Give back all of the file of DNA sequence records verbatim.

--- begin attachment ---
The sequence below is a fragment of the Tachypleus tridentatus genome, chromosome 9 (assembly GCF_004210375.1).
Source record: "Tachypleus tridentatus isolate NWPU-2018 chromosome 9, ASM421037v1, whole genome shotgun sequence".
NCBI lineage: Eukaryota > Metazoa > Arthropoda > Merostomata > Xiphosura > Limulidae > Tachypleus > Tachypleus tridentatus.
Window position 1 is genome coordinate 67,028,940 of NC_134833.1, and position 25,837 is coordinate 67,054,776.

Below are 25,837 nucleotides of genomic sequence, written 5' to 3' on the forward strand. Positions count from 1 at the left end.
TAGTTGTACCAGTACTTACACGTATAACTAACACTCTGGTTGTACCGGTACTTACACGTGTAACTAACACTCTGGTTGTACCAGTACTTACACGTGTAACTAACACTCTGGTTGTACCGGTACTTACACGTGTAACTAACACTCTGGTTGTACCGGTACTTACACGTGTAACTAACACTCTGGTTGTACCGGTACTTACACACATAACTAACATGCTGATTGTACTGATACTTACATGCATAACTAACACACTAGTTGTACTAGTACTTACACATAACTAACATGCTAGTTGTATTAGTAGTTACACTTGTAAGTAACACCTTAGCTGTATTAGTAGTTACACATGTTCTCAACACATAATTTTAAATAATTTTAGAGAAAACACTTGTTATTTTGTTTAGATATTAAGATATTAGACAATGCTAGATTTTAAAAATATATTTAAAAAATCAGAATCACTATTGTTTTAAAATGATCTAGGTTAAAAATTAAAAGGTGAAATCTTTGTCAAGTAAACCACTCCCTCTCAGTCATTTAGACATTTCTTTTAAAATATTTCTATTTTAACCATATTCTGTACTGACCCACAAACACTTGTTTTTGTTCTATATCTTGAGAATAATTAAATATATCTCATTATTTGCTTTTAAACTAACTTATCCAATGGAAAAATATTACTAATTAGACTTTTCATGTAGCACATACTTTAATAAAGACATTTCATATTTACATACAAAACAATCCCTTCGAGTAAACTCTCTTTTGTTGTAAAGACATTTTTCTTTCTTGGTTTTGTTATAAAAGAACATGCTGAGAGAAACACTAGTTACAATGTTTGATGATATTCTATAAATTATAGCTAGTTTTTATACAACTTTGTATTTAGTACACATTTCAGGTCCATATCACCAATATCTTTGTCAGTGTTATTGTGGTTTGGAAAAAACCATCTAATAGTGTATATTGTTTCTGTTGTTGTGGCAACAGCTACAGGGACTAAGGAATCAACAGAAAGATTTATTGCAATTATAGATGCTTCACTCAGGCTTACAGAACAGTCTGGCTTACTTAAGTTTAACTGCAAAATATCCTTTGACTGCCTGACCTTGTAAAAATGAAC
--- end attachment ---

The sequence below is a fragment of the Tachypleus tridentatus genome, chromosome 9 (assembly GCF_004210375.1).
Source record: "Tachypleus tridentatus isolate NWPU-2018 chromosome 9, ASM421037v1, whole genome shotgun sequence".
NCBI lineage: Eukaryota > Metazoa > Arthropoda > Merostomata > Xiphosura > Limulidae > Tachypleus > Tachypleus tridentatus.
Window position 1 is genome coordinate 67,028,940 of NC_134833.1, and position 25,837 is coordinate 67,054,776.

Below are 25,837 nucleotides of genomic sequence, written 5' to 3' on the forward strand. Positions count from 1 at the left end.
TAGTTGTACCAGTACTTACACGTATAACTAACACTCTGGTTGTACCGGTACTTACACGTGTAACTAACACTCTGGTTGTACCAGTACTTACACGTGTAACTAACACTCTGGTTGTACCGGTACTTACACGTGTAACTAACACTCTGGTTGTACCGGTACTTACACGTGTAACTAACACTCTGGTTGTACCGGTACTTACACACATAACTAACATGCTGATTGTACTGATACTTACATGCATAACTAACACACTAGTTGTACTAGTACTTACACATAACTAACATGCTAGTTGTATTAGTAGTTACACTTGTAAGTAACACCTTAGCTGTATTAGTAGTTACACATGTTCTCAACACATAATTTTAAATAATTTTAGAGAAAACACTTGTTATTTTGTTTAGATATTAAGATATTAGACAATGCTAGATTTTAAAAATATATTTAAAAAATCAGAATCACTATTGTTTTAAAATGATCTAGGTTAAAAATTAAAAGGTGAAATCTTTGTCAAGTAAACCACTCCCTCTCAGTCATTTAGACATTTCTTTTAAAATATTTCTATTTTAACCATATTCTGTACTGACCCACAAACACTTGTTTTTGTTCTATATCTTGAGAATAATTAAATATATCTCATTATTTGCTTTTAAACTAACTTATCCAATGGAAAAATATTACTAATTAGACTTTTCATGTAGCACATACTTTAATAAAGACATTTCATATTTACATACAAAACAATCCCTTCGAGTAAACTCTCTTTTGTTGTAAAGACATTTTTCTTTCTTGGTTTTGTTATAAAAGAACATGCTGAGAGAAACACTAGTTACAATGTTTGATGATATTCTATAAATTATAGCTAGTTTTTATACAACTTTGTATTTAGTACACATTTCAGGTCCATATCACCAATATCTTTGTCAGTGTTATTGTGGTTTGGAAAAAACCATCTAATAGTGTATATTGTTTCTGTTGTTGTGGCAACAGCTACAGGGACTAAGGAATCAACAGAAAGATTTATTGCAATTATAGATGCTTCACTCAGGCTTACAGAACAGTCTGGCTTACTTAAGTTTAACTGCAAAATATCCTTTGACTGCCTGACCTTGTAAAAATGAAC